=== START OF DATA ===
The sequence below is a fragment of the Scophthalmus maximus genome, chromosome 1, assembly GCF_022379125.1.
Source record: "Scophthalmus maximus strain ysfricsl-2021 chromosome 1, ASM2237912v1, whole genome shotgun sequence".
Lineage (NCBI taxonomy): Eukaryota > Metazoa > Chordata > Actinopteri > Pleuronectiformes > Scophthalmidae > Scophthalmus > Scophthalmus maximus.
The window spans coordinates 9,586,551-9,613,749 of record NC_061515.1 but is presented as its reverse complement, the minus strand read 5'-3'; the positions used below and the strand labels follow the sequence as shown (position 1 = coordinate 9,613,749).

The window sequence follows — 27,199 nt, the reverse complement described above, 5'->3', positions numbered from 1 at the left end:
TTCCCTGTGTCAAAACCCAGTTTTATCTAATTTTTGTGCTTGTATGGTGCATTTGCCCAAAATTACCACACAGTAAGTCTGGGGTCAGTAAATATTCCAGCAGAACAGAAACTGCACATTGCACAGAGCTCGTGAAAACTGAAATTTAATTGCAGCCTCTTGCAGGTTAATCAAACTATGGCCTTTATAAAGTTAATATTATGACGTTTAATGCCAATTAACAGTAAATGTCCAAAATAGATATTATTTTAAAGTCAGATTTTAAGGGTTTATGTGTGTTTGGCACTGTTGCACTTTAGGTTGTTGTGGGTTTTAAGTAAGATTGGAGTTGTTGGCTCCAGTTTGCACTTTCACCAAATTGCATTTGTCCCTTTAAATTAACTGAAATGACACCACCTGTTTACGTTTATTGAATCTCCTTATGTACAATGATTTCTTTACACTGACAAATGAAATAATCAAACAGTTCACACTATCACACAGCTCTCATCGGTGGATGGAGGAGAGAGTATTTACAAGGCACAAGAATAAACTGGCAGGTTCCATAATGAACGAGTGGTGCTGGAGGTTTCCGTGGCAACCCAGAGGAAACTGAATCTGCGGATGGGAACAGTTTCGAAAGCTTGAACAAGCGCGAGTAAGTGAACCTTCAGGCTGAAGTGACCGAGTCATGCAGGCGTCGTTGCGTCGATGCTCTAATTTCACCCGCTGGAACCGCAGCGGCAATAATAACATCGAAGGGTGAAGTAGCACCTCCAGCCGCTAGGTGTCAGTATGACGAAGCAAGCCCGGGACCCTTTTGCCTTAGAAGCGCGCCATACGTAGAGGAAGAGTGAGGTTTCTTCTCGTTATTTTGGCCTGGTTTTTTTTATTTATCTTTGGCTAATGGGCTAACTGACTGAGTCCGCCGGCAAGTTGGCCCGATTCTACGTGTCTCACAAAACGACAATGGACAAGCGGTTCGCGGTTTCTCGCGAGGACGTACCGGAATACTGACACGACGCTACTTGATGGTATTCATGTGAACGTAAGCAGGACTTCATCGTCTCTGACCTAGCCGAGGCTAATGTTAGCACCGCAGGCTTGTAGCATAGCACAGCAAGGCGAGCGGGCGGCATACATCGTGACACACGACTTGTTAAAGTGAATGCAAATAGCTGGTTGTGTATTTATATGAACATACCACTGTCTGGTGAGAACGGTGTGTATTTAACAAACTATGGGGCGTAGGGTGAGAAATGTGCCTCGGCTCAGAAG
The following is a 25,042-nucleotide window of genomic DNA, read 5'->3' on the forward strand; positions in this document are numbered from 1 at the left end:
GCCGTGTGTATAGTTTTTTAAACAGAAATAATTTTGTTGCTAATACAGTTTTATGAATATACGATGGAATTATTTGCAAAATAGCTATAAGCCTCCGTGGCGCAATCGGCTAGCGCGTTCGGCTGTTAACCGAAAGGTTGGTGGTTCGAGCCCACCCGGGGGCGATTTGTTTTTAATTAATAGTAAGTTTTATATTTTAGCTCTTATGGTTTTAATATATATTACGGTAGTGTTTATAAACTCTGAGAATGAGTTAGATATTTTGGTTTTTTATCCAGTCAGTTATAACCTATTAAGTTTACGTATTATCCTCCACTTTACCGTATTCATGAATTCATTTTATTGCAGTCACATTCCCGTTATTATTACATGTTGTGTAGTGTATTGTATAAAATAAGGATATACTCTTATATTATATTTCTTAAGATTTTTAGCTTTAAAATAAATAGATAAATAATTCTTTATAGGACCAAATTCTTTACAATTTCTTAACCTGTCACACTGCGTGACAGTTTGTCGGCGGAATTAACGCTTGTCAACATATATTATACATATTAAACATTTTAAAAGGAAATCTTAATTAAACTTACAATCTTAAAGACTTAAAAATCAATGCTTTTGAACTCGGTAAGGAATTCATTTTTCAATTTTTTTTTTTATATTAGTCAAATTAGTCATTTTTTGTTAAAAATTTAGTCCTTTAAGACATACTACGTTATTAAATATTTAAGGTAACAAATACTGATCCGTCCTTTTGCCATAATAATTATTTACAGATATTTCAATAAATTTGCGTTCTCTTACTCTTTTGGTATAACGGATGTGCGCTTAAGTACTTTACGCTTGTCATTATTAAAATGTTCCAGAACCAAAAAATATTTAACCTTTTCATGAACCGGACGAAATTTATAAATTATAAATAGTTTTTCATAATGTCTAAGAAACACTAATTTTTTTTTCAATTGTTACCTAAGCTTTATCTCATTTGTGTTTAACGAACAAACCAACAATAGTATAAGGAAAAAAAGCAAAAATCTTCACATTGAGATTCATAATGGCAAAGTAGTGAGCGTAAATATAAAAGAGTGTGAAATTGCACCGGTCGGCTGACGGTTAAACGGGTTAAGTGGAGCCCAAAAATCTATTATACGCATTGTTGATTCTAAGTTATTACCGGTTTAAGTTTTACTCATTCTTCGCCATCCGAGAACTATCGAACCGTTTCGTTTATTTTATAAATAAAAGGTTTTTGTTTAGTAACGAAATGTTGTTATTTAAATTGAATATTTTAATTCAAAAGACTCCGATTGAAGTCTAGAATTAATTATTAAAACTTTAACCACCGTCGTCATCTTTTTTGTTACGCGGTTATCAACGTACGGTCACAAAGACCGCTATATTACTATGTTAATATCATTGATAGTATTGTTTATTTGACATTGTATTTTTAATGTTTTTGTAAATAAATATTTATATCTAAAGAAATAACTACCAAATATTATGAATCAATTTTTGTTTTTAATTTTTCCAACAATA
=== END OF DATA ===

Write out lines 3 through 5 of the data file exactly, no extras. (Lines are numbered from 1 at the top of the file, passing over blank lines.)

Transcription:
Lineage (NCBI taxonomy): Eukaryota > Metazoa > Chordata > Actinopteri > Pleuronectiformes > Scophthalmidae > Scophthalmus > Scophthalmus maximus.
The window spans coordinates 9,586,551-9,613,749 of record NC_061515.1 but is presented as its reverse complement, the minus strand read 5'-3'; the positions used below and the strand labels follow the sequence as shown (position 1 = coordinate 9,613,749).

The window sequence follows — 27,199 nt, the reverse complement described above, 5'->3', positions numbered from 1 at the left end: